I think it may make some sense to provide a bit of cultural background to shed some light on this movie, and help people decode it better.
As some other viewers already pointed out, the plot is based on a true story. Romanian media ran the story some years ago dubbing it a case of exorcism gone bad. A priest supposedly mistook a form of mental illness for satanic possession, the exorcism performed on the respective nun leading to her death by starvation. In reality, the nun was no such thing, but just a girl visiting the convent. The priest and the other nuns, who after a previous seizure had already referred the woman to a mental hospital, were talked into taking her back after she was discharged. Back at the monastery, the girl had another fit of sorts and they had to restrain her. A few days later she was dead from exhaustion. The court trying the case found the priest and some of the nuns guilty of wrongful death. The entire case was brilliantly documented by former BBC-journalist Tatiana Niculescu-Bran in two books, which the screenplay was based upon.
The affair did raise some questions regarding Romanian society, Cristian Mungiu was able to only shed a brief light on those aspects, but I think they are crucially for understanding the context.
The priest was somewhat of a maverick in the church. Mungiu implies that by telling that the Bishop would not bless the church, although it is more popular than the churches in the valley, and by having one of the nuns explaining that he has fallen in disgrace after renouncing his pay (Romanian priests are payed by the state). The Romanian region of Moldova is the poorest in the entire European Union, but - and probably for this exact reason - also a religious hotspot. In stark contrast to the poverty stricken people, the Romanian Orthodox Church is one of the richest entities, operating in such lucrative industries like timber, tourism, and manufacturing of religious paraphernalia. Clerics are supposed to be part of the game, when they refuse to do so, they basically get sacked - or, as in the present case, go rogue, retreating to makeshift compounds and recruiting "true" believers. On the other hand, people disappointed by the church's obsession with money tend to be attracted to such rebel priests, seen as more mystical and in line with the biblical way. The fact that the priest was an outcast prevented the church to openly take his side, although they pretty much come to the help of (morally) corrupt men of the cloth. People of a more secular background frown on both kinds of clerics, viewing them as blood sucking opportunists who prey on helpless, naive people. That explains the outburst of the doctor who receives the lifeless body of Alina towards the end of the movie, but also the implication of the foster father of sorts, that the nuns tried to rip her off by charging her more for medication expenses.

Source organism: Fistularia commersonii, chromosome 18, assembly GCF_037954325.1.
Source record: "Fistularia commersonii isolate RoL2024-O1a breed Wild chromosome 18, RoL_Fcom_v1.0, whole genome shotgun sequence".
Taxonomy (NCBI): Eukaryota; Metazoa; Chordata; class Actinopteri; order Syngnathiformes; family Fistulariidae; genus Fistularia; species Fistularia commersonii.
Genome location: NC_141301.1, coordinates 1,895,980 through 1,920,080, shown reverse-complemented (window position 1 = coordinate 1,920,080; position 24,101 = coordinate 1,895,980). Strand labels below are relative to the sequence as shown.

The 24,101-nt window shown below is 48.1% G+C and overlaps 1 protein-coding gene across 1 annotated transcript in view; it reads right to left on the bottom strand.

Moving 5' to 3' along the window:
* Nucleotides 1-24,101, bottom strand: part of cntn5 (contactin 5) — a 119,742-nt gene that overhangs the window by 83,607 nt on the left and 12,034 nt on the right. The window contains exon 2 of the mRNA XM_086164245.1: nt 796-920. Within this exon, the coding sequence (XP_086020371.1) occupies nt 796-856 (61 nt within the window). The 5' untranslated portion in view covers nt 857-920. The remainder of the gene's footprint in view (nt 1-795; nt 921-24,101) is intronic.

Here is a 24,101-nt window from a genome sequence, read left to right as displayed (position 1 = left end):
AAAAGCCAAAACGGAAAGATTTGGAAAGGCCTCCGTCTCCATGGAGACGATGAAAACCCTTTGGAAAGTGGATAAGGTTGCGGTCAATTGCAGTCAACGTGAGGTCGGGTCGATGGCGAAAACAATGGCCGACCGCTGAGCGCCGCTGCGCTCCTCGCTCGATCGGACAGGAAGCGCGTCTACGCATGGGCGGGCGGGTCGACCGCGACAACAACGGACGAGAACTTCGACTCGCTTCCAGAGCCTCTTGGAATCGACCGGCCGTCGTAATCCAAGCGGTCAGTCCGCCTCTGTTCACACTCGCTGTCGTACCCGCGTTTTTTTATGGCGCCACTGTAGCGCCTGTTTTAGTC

The relationship between the two girls is psychologically complex. Mungiu leaves some clues for a past love affair, but refrains from being explicit on the matter. The fact that the girls obviously love each other may have a different explanation. Like many other children, they grew up in an orphanage, being abandoned by the poor parents in the last years of the communist regime. Mungiu suggests multiple abuse in the facility and foster families, which we know to massively have occurred in those care homes. Alina came to be the protector of Voichita, who is a perfect victim. She would defend her fiercely and sees her new found "family" as a threat. Being possessive, it is possible that Alinas reaction is based on a jealousy, but she is also ambitious and may experience a sense of failure and guilt - she went abroad, leaving the gullible Voichita at the mercy of the manipulative priest, and now that she wants to take her back, Voichita seems to be firmly controlled by him. So Alina is in a threefold predicament: the backward priest sees her as a threat because she has been infected with Western sins and does not fit in his way of life, threatening his influence on the compound; she fails in convincing Voichita to join her; she has no place to go, having lost her job on a cruise ship in Germany. That could be enough to break a person and send her into despair.
Having said that, because at least Romanian viewers generally know the story and the backdrop, they are left only to pass judgement on the way Mungiu told it. In my view he does a good job.